Any query that locks a resource (i.e. table) will try to lock just the rows it wants. If this amounts to a significant enough portion of the table, then the whole table gets locked. Check to make sure your large select query is making use of indexes by looking over the execution plan in Query Analyzer.
I know recordsets can be opened with a "lock mode". Either optimistic, or pessimistic. I forget how the two of those affect the database. Pessimistic, may lock the table, and optimistic may just keep a local copy of the recordset. Either way, you are right, Brett. No where clause, or a vague where clause will equate to a table lock.
Hey I have been reading about that, and I found that when you select a table, it get locked in shared mode. It means you can't insert, update or delete any record during the query,
how do I change this ??? Is there any way to make a transaction during the query time ??
As was mentioned above, the select query could be run with the (nolock) hint, but that is dangerous. You may want to look over the design of the system, especially this large select. Is this for a report? If so, then you may want to offload reporting to a standby server that is updated by either replication or logshipping.
Well, but in have another problem with the concurrency, when I execute the select many times (pushing F5 in the web application) and at the same time I try to update a record of the table, I get everything locked (as if I had the table locked) even if the query is so small, I can wait for a long time and I cotinue stuck.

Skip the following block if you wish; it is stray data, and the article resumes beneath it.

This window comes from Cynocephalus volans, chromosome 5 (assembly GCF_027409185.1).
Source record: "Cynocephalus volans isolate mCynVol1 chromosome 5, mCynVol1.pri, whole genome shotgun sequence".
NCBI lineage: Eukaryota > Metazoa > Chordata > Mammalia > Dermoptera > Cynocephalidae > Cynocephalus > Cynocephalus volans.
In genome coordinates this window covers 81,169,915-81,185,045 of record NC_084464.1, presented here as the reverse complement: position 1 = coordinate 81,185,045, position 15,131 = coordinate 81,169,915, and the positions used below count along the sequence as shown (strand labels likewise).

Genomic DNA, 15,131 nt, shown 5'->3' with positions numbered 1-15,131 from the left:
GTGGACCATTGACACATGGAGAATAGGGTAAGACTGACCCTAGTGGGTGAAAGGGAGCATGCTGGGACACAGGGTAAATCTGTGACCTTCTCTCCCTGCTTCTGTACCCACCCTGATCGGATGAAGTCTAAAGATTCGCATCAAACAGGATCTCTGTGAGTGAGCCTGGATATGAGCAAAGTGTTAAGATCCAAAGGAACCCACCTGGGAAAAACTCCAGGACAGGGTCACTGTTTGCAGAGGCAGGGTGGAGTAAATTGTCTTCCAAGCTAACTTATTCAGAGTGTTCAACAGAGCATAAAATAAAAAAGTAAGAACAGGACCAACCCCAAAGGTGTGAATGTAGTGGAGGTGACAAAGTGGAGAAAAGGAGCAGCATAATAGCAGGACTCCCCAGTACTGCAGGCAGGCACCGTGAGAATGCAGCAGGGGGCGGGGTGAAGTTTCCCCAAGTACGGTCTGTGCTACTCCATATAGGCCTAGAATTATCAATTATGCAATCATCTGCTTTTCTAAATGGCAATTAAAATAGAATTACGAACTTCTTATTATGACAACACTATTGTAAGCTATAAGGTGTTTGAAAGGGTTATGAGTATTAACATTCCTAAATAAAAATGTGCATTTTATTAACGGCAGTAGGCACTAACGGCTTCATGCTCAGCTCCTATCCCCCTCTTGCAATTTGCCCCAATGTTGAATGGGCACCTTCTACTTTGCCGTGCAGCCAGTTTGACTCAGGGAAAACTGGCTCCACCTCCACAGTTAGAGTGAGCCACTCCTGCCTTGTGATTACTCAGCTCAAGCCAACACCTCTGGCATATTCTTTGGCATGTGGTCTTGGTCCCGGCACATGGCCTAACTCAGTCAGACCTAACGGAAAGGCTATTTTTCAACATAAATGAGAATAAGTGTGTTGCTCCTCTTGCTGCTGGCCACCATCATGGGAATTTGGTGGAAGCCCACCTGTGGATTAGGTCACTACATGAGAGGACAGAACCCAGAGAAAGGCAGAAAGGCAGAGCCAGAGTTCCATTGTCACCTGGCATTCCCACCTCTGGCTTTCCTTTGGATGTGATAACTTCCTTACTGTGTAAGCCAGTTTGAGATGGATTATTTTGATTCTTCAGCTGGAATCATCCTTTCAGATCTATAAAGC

Does sql server unlock the table automatically when a query is finished ?
Is there any way to force the unlock ?
I'm really confused with SQL Server, cuase I always have worked with Oracle !
Oracle and MS-SQL take opposite approaches on locking. Oracle uses the methodology that readers can only block readers and writers can only block writers. Read and write operations never block each other in Oracle. If you need to ensure that it is safe to read (that the read will be repeatable or serializable), you are forced to explicitly state that in your code if you are using Oracle.
MS-SQL uses the methodology that locking/blocking should be symetric. If you attempt a read that is potentially dangerous, you should acquire the appropriate locks before you do it. If you attempt any change to the database (insert/delete/update), you should acquire the appropriate locks before you do that. If a lock that you want requires you to wait for a resource, the server enforces that wait unless you explicitly choose to do without that service.
The Oracle method is simpler, in that most users never need to worry about locking to do simple tasks. The MS-SQL method is much safer, in that you don't need to worry about whether it is safe to do something, since the server won't accidentally allow you to hurt yourself (and get an incorrect answer).
You can make an argument for either method. I prefer the server to protect me unless I explicitly choose to do something that might be dangerous... Then I know when I'm unprotected and that I need to pay careful attention, instead of always having to think about it.
If you want to confine the risk to a single table in an SQL statement, use the (NOLOCK) hint. This is VERY DANGEROUS, but sometimes justifiable.
If you want to "swim with the sharks" (not anything I'd recommend), then use SET TRANSACTION ISOLATION LEVEL READ UNCOMMITTED. This is a lot like cleaning outhouses with gasoline... It makes things simple at first because it disolves anything and disinfects whatever it touches, but it makes one heck of a mess when (that's when, not if) it blows up on you!